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Hunt v. Massi

United States Court of Appeals, First Circuit

December 10, 2014

BRIAN HUNT AND KIMBERLY HUNT, Plaintiffs, Appellees,
v.
DAVID MASSI AND JAMES PORTER, Defendants, Appellants, and TOWN OF FALMOUTH, Defendant

Page 362

[Copyrighted Material Omitted]

Page 363

APPEAL FROM THE UNITED STATES DISTRICT COURT FOR THE DISTRICT OF MASSACHUSETTS. Hon. William G. Young, U.S. District Judge.

Thomas R. Donohue, with whom Leonard H. Kesten, Deidre Brennan Regan, and Brody, Hardoon, Perkins & Kesten, LLP were on brief, for appellants.

Robert S. Sinsheimer, with whom Lauren Thomas and Sinsheimer & Thomas were on brief, for appellee.

Before Lynch, Chief Judge, Stahl and Kayatta, Circuit Judges.

OPINION

Page 364

LYNCH, Chief Judge.

This civil rights case arises out of the refusal of officers serving an arrest warrant to accede to the request of an arrestee, Brian Hunt, that he be handcuffed with his hands in front of him, and the ensuing events.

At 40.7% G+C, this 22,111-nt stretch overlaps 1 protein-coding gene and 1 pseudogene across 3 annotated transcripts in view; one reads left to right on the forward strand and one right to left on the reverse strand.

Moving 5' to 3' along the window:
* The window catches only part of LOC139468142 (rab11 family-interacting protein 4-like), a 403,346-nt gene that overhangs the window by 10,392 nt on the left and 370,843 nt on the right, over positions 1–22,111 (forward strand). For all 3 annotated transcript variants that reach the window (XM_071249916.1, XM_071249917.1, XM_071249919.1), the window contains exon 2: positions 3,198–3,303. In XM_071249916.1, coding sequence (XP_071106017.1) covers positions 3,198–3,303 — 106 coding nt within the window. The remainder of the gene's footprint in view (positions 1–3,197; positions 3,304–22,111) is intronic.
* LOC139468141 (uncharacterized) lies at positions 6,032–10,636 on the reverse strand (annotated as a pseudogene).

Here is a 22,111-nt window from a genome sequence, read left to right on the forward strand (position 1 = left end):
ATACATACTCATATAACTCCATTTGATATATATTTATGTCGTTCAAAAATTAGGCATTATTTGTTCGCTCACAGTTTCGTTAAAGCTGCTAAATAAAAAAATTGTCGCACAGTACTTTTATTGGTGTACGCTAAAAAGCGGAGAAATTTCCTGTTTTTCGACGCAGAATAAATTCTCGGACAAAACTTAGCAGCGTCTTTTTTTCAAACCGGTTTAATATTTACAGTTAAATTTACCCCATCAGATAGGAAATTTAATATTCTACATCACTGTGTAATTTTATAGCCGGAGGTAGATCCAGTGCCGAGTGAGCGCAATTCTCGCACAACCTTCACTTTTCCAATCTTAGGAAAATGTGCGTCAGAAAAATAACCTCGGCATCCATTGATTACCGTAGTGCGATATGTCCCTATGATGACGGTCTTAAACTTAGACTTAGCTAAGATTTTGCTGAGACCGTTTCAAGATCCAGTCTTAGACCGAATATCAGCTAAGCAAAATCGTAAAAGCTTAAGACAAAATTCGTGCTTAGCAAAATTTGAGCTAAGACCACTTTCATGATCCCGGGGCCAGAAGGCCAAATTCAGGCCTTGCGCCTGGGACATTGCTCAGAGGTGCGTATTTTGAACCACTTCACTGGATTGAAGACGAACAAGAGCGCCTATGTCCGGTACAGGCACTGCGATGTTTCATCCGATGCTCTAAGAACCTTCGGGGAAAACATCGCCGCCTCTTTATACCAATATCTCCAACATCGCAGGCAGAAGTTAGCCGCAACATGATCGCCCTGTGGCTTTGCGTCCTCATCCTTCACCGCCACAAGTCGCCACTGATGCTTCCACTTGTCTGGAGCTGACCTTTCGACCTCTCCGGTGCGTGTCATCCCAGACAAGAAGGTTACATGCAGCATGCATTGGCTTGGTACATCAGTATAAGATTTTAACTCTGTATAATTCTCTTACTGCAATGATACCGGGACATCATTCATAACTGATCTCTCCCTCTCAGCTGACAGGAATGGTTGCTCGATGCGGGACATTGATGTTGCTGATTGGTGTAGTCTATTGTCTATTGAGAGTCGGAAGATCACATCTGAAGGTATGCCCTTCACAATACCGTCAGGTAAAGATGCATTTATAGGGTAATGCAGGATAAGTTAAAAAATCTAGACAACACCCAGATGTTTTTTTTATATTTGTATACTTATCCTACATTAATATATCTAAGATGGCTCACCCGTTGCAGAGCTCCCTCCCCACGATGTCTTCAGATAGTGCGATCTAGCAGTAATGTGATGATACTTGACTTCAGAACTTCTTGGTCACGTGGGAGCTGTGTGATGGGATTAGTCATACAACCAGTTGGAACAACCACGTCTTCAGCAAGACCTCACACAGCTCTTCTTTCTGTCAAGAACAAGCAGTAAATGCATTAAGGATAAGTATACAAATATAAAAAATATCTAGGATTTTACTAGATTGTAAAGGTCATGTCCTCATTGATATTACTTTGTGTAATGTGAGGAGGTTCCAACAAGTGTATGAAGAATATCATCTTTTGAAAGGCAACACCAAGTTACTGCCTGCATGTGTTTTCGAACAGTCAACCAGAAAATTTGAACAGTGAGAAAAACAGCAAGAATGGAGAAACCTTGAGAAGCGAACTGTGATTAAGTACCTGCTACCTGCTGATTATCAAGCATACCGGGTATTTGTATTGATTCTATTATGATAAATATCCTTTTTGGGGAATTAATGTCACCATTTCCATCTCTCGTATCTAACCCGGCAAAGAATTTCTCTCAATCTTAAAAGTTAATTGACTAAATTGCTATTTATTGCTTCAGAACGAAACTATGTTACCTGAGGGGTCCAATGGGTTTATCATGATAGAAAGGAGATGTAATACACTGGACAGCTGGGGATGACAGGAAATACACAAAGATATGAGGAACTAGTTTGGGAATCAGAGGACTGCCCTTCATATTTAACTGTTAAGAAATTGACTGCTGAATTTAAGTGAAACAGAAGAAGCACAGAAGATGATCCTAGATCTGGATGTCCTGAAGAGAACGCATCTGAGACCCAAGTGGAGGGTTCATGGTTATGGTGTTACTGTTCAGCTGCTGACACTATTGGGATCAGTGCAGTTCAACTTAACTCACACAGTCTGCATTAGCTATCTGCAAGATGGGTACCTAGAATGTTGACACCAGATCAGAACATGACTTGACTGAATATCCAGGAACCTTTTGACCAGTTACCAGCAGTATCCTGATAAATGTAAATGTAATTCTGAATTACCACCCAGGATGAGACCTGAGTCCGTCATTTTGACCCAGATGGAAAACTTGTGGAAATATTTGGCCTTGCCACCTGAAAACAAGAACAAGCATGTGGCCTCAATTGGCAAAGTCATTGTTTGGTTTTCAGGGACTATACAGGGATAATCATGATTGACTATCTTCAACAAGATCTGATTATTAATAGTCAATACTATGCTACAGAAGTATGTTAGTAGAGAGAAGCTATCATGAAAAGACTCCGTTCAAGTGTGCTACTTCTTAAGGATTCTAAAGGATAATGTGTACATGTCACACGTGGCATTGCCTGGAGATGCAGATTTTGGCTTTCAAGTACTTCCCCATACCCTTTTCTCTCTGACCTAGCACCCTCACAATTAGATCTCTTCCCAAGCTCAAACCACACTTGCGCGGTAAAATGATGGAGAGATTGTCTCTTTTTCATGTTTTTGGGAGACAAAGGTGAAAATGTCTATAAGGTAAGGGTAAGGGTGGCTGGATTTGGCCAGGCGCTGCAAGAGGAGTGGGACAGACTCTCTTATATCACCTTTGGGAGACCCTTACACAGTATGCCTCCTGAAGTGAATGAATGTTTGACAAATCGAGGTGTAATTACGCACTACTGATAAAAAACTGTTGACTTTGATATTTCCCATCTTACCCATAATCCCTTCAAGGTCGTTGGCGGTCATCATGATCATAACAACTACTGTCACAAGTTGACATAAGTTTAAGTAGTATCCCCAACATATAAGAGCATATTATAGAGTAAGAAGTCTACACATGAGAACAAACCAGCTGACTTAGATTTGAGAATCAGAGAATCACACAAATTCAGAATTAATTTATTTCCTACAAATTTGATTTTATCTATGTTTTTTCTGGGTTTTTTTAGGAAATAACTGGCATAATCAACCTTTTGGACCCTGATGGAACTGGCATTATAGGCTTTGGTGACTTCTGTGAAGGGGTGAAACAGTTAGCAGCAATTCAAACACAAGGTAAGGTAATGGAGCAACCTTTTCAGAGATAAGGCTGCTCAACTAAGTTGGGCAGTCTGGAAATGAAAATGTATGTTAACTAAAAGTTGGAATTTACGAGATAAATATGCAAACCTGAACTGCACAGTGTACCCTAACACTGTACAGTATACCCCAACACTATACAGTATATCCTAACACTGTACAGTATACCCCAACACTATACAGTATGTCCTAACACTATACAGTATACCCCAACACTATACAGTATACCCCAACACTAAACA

Hunt and his wife brought this case, asserting violations of his federal constitutional rights under 42 U.S.C. § 1983, as well as pendent state law claims. The district court denied the police officers' claim of qualified immunity on summary judgment based, in part, on the court's erroneous conception of the clearly established law. Hunt v. Massi, 5 F.Supp.3d 160, 165-67 (D. Mass. 2014). The defendants sought interlocutory appellate review.

We have interlocutory appellate jurisdiction over portions of this appeal. We hold that Hunt had no clearly established right to be cuffed with his hands in front of him and that the officers reasonably understood their actions in effectuating the arrest to be constitutional. We reverse the district court's denial of summary judgment for the plaintiffs' claim of excessive force under § 1983. Exercising pendent jurisdiction, we also reach and reverse the district court's denial of summary judgment on the plaintiffs' state law claims of battery and violation of the Massachusetts Civil Rights Act (" MCRA" ). We lack appellate jurisdiction over the plaintiffs' malicious prosecution claims, and remand those claims, both state and federal.

I. Factual Background

On June 2, 2011, the New Bedford District Court issued an arrest warrant for Hunt based on information that he had an unpaid fine for a traffic violation. Hunt, 5 F.Supp.3d at 162. It was later discovered that Hunt had paid the fine, but that the ...


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